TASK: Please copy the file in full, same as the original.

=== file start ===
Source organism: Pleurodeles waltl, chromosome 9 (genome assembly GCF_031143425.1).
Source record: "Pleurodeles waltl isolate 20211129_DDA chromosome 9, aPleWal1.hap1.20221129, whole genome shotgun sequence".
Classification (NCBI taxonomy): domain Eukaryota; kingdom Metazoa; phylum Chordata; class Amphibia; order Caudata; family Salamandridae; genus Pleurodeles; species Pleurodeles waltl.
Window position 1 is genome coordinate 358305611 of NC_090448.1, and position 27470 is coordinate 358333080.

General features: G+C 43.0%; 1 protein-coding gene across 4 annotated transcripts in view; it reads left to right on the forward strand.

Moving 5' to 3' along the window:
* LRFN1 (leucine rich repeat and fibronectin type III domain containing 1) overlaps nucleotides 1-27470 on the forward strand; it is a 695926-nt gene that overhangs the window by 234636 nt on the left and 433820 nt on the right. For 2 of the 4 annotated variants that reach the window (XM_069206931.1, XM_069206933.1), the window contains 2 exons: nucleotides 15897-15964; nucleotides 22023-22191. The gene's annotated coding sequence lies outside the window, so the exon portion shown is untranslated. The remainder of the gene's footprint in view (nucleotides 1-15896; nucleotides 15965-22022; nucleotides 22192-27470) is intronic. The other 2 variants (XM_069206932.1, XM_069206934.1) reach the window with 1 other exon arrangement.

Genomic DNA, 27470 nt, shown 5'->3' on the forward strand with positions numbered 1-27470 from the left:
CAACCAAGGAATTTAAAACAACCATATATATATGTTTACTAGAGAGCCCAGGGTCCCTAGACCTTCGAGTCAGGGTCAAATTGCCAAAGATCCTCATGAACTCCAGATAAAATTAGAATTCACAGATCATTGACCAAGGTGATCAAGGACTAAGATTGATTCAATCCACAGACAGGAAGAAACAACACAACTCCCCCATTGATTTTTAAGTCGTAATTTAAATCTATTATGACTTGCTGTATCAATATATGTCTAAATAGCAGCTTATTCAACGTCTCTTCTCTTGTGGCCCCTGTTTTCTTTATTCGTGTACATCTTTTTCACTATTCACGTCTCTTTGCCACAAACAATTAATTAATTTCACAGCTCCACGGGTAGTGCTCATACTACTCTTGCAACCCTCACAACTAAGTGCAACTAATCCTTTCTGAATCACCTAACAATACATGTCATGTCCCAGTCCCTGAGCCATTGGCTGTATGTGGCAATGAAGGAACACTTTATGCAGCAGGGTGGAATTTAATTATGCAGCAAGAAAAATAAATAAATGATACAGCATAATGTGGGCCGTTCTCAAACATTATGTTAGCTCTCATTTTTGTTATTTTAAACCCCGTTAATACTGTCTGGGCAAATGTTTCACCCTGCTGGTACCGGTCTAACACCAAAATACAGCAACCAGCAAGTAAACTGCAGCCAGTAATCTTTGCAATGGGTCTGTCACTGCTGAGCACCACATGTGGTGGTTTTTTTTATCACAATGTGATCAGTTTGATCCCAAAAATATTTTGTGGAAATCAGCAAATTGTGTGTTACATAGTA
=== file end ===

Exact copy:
Source organism: Pleurodeles waltl, chromosome 9 (genome assembly GCF_031143425.1).
Source record: "Pleurodeles waltl isolate 20211129_DDA chromosome 9, aPleWal1.hap1.20221129, whole genome shotgun sequence".
Classification (NCBI taxonomy): domain Eukaryota; kingdom Metazoa; phylum Chordata; class Amphibia; order Caudata; family Salamandridae; genus Pleurodeles; species Pleurodeles waltl.
Window position 1 is genome coordinate 358305611 of NC_090448.1, and position 27470 is coordinate 358333080.

General features: G+C 43.0%; 1 protein-coding gene across 4 annotated transcripts in view; it reads left to right on the forward strand.

Moving 5' to 3' along the window:
* LRFN1 (leucine rich repeat and fibronectin type III domain containing 1) overlaps nucleotides 1-27470 on the forward strand; it is a 695926-nt gene that overhangs the window by 234636 nt on the left and 433820 nt on the right. For 2 of the 4 annotated variants that reach the window (XM_069206931.1, XM_069206933.1), the window contains 2 exons: nucleotides 15897-15964; nucleotides 22023-22191. The gene's annotated coding sequence lies outside the window, so the exon portion shown is untranslated. The remainder of the gene's footprint in view (nucleotides 1-15896; nucleotides 15965-22022; nucleotides 22192-27470) is intronic. The other 2 variants (XM_069206932.1, XM_069206934.1) reach the window with 1 other exon arrangement.

Genomic DNA, 27470 nt, shown 5'->3' on the forward strand with positions numbered 1-27470 from the left:
CAACCAAGGAATTTAAAACAACCATATATATATGTTTACTAGAGAGCCCAGGGTCCCTAGACCTTCGAGTCAGGGTCAAATTGCCAAAGATCCTCATGAACTCCAGATAAAATTAGAATTCACAGATCATTGACCAAGGTGATCAAGGACTAAGATTGATTCAATCCACAGACAGGAAGAAACAACACAACTCCCCCATTGATTTTTAAGTCGTAATTTAAATCTATTATGACTTGCTGTATCAATATATGTCTAAATAGCAGCTTATTCAACGTCTCTTCTCTTGTGGCCCCTGTTTTCTTTATTCGTGTACATCTTTTTCACTATTCACGTCTCTTTGCCACAAACAATTAATTAATTTCACAGCTCCACGGGTAGTGCTCATACTACTCTTGCAACCCTCACAACTAAGTGCAACTAATCCTTTCTGAATCACCTAACAATACATGTCATGTCCCAGTCCCTGAGCCATTGGCTGTATGTGGCAATGAAGGAACACTTTATGCAGCAGGGTGGAATTTAATTATGCAGCAAGAAAAATAAATAAATGATACAGCATAATGTGGGCCGTTCTCAAACATTATGTTAGCTCTCATTTTTGTTATTTTAAACCCCGTTAATACTGTCTGGGCAAATGTTTCACCCTGCTGGTACCGGTCTAACACCAAAATACAGCAACCAGCAAGTAAACTGCAGCCAGTAATCTTTGCAATGGGTCTGTCACTGCTGAGCACCACATGTGGTGGTTTTTTTTATCACAATGTGATCAGTTTGATCCCAAAAATATTTTGTGGAAATCAGCAAATTGTGTGTTACATAGTA